While both of these activities can be practiced alone, the outcome is only magnified if shared with others. Pitch the gratitude list to a few friends and suggest a daily gratitude text exchange; fill the happiness jar with not just your own moments, but the highlights of your family’s day as well. If energy goes where attention flows, why not share that energy with others? The act of practicing gratitude together could unite us all in the search for the positive.
Finally, when actively practicing gratitude, it’s important to keep in mind the “active” part of the equation.
Even if you have to fake it.
Acting grateful and being grateful are two different things. I know that I’ve said I’m grateful for things like “my health” and then gobbled up a donut (or three) a moment later. While there’s nothing wrong with donuts (in fact, there’s a lot right about them) it’s important to notice the things that we’re grateful for and act in accordance.
Grateful for your partner? Write them a love note and tell them about it.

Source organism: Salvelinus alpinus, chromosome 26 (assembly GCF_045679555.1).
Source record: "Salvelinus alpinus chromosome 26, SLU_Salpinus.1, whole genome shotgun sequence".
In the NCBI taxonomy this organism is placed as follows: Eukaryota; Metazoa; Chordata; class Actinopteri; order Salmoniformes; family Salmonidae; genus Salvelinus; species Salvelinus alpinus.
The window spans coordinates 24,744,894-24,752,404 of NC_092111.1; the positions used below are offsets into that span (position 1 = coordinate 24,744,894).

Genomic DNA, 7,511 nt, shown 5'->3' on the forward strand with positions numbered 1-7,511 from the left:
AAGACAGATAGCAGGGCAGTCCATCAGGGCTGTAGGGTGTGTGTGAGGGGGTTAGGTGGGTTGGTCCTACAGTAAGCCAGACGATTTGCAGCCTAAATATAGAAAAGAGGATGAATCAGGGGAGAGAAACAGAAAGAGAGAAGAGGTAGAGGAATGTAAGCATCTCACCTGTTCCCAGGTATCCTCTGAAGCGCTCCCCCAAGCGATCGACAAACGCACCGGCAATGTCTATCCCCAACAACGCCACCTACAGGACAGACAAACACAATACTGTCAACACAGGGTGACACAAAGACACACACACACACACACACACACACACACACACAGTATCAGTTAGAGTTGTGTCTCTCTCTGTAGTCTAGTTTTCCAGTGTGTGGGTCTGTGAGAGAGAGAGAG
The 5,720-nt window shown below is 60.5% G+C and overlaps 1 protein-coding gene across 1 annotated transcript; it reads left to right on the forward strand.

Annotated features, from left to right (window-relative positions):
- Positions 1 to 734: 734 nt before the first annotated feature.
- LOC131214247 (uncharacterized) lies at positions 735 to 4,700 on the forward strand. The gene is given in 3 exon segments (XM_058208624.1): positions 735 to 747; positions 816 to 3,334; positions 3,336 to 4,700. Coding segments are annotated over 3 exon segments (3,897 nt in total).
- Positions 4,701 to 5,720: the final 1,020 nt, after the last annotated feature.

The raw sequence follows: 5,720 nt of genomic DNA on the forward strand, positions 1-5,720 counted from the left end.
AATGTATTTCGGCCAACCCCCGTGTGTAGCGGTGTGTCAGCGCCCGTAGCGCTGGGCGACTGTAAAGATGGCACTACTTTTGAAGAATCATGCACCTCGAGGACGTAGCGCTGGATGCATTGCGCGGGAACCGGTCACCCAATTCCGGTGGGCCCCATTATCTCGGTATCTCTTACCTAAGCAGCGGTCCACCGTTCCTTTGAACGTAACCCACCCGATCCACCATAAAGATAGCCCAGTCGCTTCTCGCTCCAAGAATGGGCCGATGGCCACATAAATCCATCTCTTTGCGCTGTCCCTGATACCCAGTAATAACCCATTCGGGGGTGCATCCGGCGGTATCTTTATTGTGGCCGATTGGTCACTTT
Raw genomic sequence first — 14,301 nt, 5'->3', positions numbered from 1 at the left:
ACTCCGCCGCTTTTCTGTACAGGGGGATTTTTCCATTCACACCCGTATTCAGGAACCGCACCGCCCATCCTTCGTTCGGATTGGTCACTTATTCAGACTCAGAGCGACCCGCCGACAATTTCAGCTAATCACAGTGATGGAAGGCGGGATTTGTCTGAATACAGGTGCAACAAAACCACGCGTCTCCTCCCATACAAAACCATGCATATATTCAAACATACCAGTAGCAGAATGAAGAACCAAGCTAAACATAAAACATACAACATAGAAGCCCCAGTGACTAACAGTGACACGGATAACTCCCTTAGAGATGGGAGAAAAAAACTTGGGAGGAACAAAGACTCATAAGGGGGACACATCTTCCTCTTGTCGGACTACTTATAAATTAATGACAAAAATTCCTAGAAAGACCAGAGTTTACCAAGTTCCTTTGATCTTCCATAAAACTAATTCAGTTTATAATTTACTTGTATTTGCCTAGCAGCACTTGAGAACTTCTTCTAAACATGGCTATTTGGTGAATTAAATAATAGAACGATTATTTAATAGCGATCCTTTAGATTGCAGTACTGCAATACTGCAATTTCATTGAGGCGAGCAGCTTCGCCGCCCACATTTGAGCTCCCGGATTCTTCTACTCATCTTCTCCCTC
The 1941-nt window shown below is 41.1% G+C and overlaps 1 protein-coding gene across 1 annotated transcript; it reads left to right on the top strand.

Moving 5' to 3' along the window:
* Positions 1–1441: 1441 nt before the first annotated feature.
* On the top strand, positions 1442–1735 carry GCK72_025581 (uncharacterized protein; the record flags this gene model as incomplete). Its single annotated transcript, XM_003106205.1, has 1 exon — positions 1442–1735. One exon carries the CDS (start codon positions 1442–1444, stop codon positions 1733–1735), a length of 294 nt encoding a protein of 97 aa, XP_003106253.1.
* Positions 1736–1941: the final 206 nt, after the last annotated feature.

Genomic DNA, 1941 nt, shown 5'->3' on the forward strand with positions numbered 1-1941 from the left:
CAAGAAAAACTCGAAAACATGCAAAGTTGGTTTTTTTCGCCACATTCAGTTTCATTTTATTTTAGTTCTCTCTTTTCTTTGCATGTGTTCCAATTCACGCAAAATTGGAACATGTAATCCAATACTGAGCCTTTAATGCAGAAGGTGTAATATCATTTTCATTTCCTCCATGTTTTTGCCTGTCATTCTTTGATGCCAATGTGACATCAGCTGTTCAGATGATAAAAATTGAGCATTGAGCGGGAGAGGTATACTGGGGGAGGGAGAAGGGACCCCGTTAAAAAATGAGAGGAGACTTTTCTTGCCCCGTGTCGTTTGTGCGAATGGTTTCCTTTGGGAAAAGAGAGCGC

Grateful for your job? Put in 110% today.
Grateful for your health? Give your body some TLC.
Practicing active gratitude is asking ourselves: how would a person who’s grateful for X act?
At times a gratitude list is the precise thing that shows me where I’m inconsistent in life: how carelessly I might be treating something (or someone) that I claim to be grateful for. And it can be the counteraction I take to personify gratitude that actually makes me feel it.
Sometimes acting (literally pretending to act like a grateful person) can bring about the feeling itself. (The good old “fake it ‘till you make it” idea.)
Ultimately, we humans have a fair amount of genetics working against us. This negative lens can let our first world problems get the best of our mental state, and our inability to rise above them can make things feel even worse. Dedicating effort to seeing the positive in our own lives isn’t being selfish or acting in denial; it can bring us into a state of wellbeing that makes us more helpful to the world as a whole.
Today I’m grateful for the fingers to type this, the glasses that help me to see, and the fact that you got all the way to the end of this post.
What are you grateful for? Tell me in the comments.